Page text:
Technology 7 min read

Top Available Technologies in Interactive Learning Right Now

Image courtesy of Shutterstock

Image courtesy of Shutterstock

Edtech is a burgeoning field that is changing the face of education. Let’s face it, the traditional classroom is either too old-fashioned or too static an environment. Edtech takes the classroom to the next level.

Technology enables business in any environment. Now, it is more and more responsible for improving education as well.

Learning can be interactive and fun, and the Edtech sector is working hard to make that a reality in the interconnectivity of Industry 4.0.

Interactive learning stays with students by giving them new tools to help them solve the problems in their lives that they also see as new. To paraphrase Joan Didion, one of the greatest things about being a child is believing that nothing that happens in one’s life has ever happened to anyone else. Just as technology is rapidly advancing into a world of unknowns, youth will have to take ownership of unique challenges and solutions in the next generation of learning.

#Millenials are familiar w/ a teacher-directed, #sitandget educational model.Click To Tweet

For those of us born before the turn of the millennium, we are familiar with a teacher-directed, ‘sit and get‘ educational model. Students come to class prepared, they sit down, and the teacher directs them to what they need to learn that day.

The problem with ‘sit and get’ teaching is that it isn’t particularly useful in today’s atmosphere of mobile devices and low attention spans.

Research suggests that traditional teaching methods don’t add to the knowledge base of students because they rely on the teacher for learning instead of their problem-solving ability. Simply put, teachers learn more from the classroom than their students, while everyone else is bored to tears.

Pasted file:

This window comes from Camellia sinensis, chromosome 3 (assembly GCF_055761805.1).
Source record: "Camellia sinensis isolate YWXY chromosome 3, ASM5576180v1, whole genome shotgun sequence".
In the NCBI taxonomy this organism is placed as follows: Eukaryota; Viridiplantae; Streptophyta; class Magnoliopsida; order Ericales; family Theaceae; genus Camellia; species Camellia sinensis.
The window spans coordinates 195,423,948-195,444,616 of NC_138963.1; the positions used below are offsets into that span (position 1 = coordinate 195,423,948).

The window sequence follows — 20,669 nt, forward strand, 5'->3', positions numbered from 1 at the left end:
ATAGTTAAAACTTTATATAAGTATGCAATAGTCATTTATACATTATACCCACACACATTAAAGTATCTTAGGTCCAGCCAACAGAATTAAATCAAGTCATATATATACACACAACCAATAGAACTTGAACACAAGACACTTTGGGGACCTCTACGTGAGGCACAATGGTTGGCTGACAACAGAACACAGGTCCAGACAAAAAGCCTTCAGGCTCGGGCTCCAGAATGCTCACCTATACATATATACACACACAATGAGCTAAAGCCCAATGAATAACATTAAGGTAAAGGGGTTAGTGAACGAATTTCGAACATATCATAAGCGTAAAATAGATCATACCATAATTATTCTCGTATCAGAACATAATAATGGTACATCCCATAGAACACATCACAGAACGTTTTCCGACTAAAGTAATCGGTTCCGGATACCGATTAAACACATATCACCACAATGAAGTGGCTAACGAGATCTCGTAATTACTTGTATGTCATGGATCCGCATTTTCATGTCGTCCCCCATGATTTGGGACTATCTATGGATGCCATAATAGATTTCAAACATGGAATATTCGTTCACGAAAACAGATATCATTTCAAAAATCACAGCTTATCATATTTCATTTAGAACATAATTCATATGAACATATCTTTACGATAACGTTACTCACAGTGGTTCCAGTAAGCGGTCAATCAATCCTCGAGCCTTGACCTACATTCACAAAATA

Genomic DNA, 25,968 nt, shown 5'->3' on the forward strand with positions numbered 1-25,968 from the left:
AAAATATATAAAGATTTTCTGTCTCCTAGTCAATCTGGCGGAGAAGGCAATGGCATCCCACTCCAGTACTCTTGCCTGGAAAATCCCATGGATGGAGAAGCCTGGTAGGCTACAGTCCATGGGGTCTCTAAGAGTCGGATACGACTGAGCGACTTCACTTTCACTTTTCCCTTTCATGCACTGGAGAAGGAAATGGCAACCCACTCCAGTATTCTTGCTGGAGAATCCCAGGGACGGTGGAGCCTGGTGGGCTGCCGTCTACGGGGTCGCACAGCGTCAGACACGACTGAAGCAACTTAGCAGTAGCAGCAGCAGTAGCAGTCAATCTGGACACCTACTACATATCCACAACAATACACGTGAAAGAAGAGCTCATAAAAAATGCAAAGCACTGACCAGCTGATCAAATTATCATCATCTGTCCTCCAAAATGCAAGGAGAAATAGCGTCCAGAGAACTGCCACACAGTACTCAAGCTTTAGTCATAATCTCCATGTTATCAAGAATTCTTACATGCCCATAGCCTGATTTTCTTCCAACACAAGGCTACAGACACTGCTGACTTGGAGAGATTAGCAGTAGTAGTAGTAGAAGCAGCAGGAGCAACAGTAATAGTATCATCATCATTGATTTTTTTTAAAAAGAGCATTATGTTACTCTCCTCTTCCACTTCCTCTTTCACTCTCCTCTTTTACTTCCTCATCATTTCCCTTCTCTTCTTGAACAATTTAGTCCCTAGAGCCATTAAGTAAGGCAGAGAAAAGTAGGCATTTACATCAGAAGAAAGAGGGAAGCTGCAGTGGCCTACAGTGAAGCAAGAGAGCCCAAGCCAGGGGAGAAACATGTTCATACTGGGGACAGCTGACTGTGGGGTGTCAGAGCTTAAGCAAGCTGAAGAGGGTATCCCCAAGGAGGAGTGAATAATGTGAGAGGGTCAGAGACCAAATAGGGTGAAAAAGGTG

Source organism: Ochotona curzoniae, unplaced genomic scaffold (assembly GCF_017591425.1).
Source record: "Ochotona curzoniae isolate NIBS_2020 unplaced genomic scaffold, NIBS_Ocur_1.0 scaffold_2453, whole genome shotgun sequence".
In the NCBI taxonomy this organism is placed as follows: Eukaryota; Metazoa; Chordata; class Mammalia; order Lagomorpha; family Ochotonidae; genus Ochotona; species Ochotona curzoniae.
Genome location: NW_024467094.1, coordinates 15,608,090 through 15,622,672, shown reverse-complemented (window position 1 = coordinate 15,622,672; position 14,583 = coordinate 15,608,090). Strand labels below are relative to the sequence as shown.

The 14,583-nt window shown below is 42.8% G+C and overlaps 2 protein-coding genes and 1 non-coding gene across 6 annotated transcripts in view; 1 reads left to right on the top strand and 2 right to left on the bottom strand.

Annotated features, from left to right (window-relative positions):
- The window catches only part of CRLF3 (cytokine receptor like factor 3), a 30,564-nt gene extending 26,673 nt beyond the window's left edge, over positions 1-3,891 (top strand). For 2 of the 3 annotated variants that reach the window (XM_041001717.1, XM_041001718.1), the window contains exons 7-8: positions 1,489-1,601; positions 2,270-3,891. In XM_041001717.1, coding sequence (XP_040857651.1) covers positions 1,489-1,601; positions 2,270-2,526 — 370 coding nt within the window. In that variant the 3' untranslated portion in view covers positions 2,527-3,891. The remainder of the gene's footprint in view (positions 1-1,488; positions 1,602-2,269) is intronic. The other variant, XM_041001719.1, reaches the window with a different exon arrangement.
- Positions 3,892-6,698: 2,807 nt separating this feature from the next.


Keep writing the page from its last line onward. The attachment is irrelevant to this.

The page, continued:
New Edtech teaching methods are student-centered, putting knowledge at their fingertips and asking them to reach for it. The idea isn’t new, but modern technology is making it more possible to implement.

Why Non-Traditional Education is Important

Cooperative and collaborative learning put the onus on the student. Institutions fail at teaching when they don’t aim at student’s problem-solving skills, and the best way to practice those skills is to put the learning in their hands. Don’t let that make you think that teachers don’t need to be as responsible as ever.

Institutions often try to push non-traditional modes of teaching, but their efforts are wasted on older teachers that are unwilling to re-learn their profession.

I know this from personal experience in the field of instruction. Often, new programs are met with lackluster participation. The programs fail despite having objective merit.

Faculties need more training. Yet, take a survey of any school district in the U.S., and you’ll find that training is a regular occurrence.

Ironically, non-traditional methods should appeal to those teachers because they make an educator’s life easier.

For example, imagine you have to teach the same lesson to six different classes. You can use technologies like screencast to record the lesson, and instead of performing the same lecture six times in a day, you merely allow students to use their devices to access the lesson while you facilitate the next step in the students’ learning.

The Best Tools for Non-Traditional Education

Edtech is a burgeoning sector, and the gaps left by non-traditional education are quickly being filled by aspiring startups that introduce interesting new methods of learning.

Online tools such as learning management systems (LMS) give educators a hub where they can create great interactive learning content and lessons for their class.

Websites like Schoology enable interactive learning quizzes and file storage that essentially place the classroom on a mobile device. In my experience, Schoology is a life-saver for teachers that want to minimize the use of paper in their classroom, since everything can be done within the site. Discussion boards, digital turn-in boxes, and helpful links can be organized for every class. You’d never have to worry about a student forgetting their books.